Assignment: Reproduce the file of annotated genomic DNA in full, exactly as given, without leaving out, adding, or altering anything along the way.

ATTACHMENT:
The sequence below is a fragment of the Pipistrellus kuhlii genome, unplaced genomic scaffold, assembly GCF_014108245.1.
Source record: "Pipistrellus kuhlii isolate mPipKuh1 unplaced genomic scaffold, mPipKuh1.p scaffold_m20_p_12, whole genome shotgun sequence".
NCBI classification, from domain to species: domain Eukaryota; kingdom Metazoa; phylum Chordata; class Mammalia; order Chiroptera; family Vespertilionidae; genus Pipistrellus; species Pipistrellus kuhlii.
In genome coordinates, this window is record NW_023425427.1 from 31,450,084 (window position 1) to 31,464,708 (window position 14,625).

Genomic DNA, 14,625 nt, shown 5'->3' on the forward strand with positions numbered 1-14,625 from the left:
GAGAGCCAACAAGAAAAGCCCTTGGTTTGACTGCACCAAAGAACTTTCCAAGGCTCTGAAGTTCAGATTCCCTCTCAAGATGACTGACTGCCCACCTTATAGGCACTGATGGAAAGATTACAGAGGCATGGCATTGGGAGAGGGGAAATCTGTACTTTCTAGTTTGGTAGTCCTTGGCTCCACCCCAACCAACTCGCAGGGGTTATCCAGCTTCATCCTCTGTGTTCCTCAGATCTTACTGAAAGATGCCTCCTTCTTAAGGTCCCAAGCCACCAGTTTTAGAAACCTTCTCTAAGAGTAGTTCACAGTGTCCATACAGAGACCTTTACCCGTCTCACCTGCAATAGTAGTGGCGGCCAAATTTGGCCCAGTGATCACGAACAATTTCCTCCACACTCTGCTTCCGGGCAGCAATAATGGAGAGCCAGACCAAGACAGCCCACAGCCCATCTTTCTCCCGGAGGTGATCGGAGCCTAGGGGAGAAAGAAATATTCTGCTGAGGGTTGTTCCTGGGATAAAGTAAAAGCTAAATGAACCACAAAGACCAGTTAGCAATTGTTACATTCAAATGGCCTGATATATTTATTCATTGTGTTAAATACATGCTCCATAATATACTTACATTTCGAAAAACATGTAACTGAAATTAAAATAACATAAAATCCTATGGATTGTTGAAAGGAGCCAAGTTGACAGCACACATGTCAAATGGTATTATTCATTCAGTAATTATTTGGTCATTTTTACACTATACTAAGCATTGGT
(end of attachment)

The sequence below is a fragment of the Pipistrellus kuhlii genome, unplaced genomic scaffold, assembly GCF_014108245.1.
Source record: "Pipistrellus kuhlii isolate mPipKuh1 unplaced genomic scaffold, mPipKuh1.p scaffold_m20_p_12, whole genome shotgun sequence".
NCBI classification, from domain to species: domain Eukaryota; kingdom Metazoa; phylum Chordata; class Mammalia; order Chiroptera; family Vespertilionidae; genus Pipistrellus; species Pipistrellus kuhlii.
In genome coordinates, this window is record NW_023425427.1 from 31,450,084 (window position 1) to 31,464,708 (window position 14,625).

Genomic DNA, 14,625 nt, shown 5'->3' on the forward strand with positions numbered 1-14,625 from the left:
GAGAGCCAACAAGAAAAGCCCTTGGTTTGACTGCACCAAAGAACTTTCCAAGGCTCTGAAGTTCAGATTCCCTCTCAAGATGACTGACTGCCCACCTTATAGGCACTGATGGAAAGATTACAGAGGCATGGCATTGGGAGAGGGGAAATCTGTACTTTCTAGTTTGGTAGTCCTTGGCTCCACCCCAACCAACTCGCAGGGGTTATCCAGCTTCATCCTCTGTGTTCCTCAGATCTTACTGAAAGATGCCTCCTTCTTAAGGTCCCAAGCCACCAGTTTTAGAAACCTTCTCTAAGAGTAGTTCACAGTGTCCATACAGAGACCTTTACCCGTCTCACCTGCAATAGTAGTGGCGGCCAAATTTGGCCCAGTGATCACGAACAATTTCCTCCACACTCTGCTTCCGGGCAGCAATAATGGAGAGCCAGACCAAGACAGCCCACAGCCCATCTTTCTCCCGGAGGTGATCGGAGCCTAGGGGAGAAAGAAATATTCTGCTGAGGGTTGTTCCTGGGATAAAGTAAAAGCTAAATGAACCACAAAGACCAGTTAGCAATTGTTACATTCAAATGGCCTGATATATTTATTCATTGTGTTAAATACATGCTCCATAATATACTTACATTTCGAAAAACATGTAACTGAAATTAAAATAACATAAAATCCTATGGATTGTTGAAAGGAGCCAAGTTGACAGCACACATGTCAAATGGTATTATTCATTCAGTAATTATTTGGTCATTTTTACACTATACTAAGCATTGGT